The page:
The Washington PostDemocracy Dies in Darkness

The world’s boozing habits revealed. There are some surprises.

Oktoberfest in Munich, September 18, 2010. (Reuters)
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Editor’s note: This article was updated on May 1 to correct chart 4 below, entitled “Just how much are they drinking” and to remove references in the text to the incorrect numbers. The original chart had the relative rankings for female drinkers wrong. Thanks to a careful reader for bringing this to our attention. By way of context, note that the numbers are “per drinker” figures, reflecting habits only of people who drink in the particular countries.

Does booze play a part in world events? Don’t tell your kids — or your parents — but probably yes. Take Britain, a proud kingdom of saucing. Over the past year, the number of people seriously hurt by violence plunged 12 percent to roughly 235,000 cases. Though the decrease mirrors trends across the Western world, a new study this week said the real reason may be booze. Or the lack of it.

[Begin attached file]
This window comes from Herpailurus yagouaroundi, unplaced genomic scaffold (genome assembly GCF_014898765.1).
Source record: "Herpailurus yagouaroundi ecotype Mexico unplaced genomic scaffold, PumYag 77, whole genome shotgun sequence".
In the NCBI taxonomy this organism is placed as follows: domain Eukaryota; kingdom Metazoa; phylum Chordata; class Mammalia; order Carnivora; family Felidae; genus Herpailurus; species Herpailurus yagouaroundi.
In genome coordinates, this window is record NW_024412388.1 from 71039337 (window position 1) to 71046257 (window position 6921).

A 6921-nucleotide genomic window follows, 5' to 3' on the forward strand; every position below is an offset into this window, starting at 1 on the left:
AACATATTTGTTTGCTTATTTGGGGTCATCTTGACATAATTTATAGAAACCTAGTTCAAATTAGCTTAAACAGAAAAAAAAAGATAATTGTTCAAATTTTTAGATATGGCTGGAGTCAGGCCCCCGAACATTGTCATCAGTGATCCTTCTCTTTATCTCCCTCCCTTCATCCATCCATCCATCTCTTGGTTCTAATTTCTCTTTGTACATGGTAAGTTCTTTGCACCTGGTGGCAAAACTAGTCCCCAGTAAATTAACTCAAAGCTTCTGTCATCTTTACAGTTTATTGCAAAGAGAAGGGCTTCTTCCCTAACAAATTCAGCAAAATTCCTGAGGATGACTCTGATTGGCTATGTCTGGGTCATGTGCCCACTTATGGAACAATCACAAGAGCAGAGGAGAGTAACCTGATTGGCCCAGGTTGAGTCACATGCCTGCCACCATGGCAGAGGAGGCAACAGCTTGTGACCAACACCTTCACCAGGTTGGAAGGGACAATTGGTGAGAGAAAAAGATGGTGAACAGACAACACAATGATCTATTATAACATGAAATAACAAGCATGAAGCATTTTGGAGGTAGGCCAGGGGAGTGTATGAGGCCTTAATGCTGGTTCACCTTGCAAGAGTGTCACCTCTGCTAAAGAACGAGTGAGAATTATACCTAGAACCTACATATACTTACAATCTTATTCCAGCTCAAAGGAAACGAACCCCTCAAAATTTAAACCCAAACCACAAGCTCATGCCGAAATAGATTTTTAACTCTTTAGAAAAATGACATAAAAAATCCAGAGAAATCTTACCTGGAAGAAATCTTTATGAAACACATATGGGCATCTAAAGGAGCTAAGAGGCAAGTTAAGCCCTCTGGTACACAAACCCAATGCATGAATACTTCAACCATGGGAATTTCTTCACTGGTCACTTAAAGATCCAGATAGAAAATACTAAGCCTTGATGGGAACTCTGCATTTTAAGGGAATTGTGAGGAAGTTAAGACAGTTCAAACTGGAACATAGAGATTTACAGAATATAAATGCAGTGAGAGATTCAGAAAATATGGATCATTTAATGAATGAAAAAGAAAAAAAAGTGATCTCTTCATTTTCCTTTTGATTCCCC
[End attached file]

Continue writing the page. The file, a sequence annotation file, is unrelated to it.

Tough economic times has meant fewer pints. “Binge drinking has become less frequent, and the proportion of youth who don’t drink alcohol at all has risen sharply,” explained lead researcher Jonathan Shepherd. “For people most prone to involvement in violence … falls in disposable income are probably an important factor.”

Findings involving alcohol are one of the few things that are translatable across the world. Alcohol — with the clear exception of some Muslim countries — spans class, culture and profession. But between every country, there are differences. And there are surprises.

1. Which countries overdo it the most?

2. Which nationalities are most likely to endanger their health with drinking?

3. What’s the drink of choice?

4. Which country puts back the most?

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